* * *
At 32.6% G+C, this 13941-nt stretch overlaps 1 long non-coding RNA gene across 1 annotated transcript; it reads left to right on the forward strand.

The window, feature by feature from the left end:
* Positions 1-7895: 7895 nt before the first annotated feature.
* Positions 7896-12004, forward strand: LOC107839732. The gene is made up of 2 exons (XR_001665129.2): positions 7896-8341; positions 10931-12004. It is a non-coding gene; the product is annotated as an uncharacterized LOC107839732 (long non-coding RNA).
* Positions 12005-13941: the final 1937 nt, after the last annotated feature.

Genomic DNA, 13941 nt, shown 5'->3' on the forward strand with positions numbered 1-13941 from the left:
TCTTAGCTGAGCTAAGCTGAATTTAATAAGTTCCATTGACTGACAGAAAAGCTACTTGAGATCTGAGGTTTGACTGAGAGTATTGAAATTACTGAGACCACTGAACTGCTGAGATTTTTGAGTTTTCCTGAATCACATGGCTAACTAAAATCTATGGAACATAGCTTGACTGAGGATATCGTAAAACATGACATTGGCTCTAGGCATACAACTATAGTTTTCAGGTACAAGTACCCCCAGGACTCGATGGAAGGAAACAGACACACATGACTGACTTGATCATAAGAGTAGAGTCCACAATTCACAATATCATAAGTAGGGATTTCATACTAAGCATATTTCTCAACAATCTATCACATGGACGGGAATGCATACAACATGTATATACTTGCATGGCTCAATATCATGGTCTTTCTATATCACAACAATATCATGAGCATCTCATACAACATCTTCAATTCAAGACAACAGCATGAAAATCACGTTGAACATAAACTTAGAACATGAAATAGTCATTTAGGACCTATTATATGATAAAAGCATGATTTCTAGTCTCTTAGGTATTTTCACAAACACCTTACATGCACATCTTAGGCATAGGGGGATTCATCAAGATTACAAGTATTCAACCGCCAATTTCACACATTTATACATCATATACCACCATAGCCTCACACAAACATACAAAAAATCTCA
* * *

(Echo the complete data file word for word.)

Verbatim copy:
At 32.6% G+C, this 13941-nt stretch overlaps 1 long non-coding RNA gene across 1 annotated transcript; it reads left to right on the forward strand.

The window, feature by feature from the left end:
* Positions 1-7895: 7895 nt before the first annotated feature.
* Positions 7896-12004, forward strand: LOC107839732. The gene is made up of 2 exons (XR_001665129.2): positions 7896-8341; positions 10931-12004. It is a non-coding gene; the product is annotated as an uncharacterized LOC107839732 (long non-coding RNA).
* Positions 12005-13941: the final 1937 nt, after the last annotated feature.

Genomic DNA, 13941 nt, shown 5'->3' on the forward strand with positions numbered 1-13941 from the left:
TCTTAGCTGAGCTAAGCTGAATTTAATAAGTTCCATTGACTGACAGAAAAGCTACTTGAGATCTGAGGTTTGACTGAGAGTATTGAAATTACTGAGACCACTGAACTGCTGAGATTTTTGAGTTTTCCTGAATCACATGGCTAACTAAAATCTATGGAACATAGCTTGACTGAGGATATCGTAAAACATGACATTGGCTCTAGGCATACAACTATAGTTTTCAGGTACAAGTACCCCCAGGACTCGATGGAAGGAAACAGACACACATGACTGACTTGATCATAAGAGTAGAGTCCACAATTCACAATATCATAAGTAGGGATTTCATACTAAGCATATTTCTCAACAATCTATCACATGGACGGGAATGCATACAACATGTATATACTTGCATGGCTCAATATCATGGTCTTTCTATATCACAACAATATCATGAGCATCTCATACAACATCTTCAATTCAAGACAACAGCATGAAAATCACGTTGAACATAAACTTAGAACATGAAATAGTCATTTAGGACCTATTATATGATAAAAGCATGATTTCTAGTCTCTTAGGTATTTTCACAAACACCTTACATGCACATCTTAGGCATAGGGGGATTCATCAAGATTACAAGTATTCAACCGCCAATTTCACACATTTATACATCATATACCACCATAGCCTCACACAAACATACAAAAAATCTCA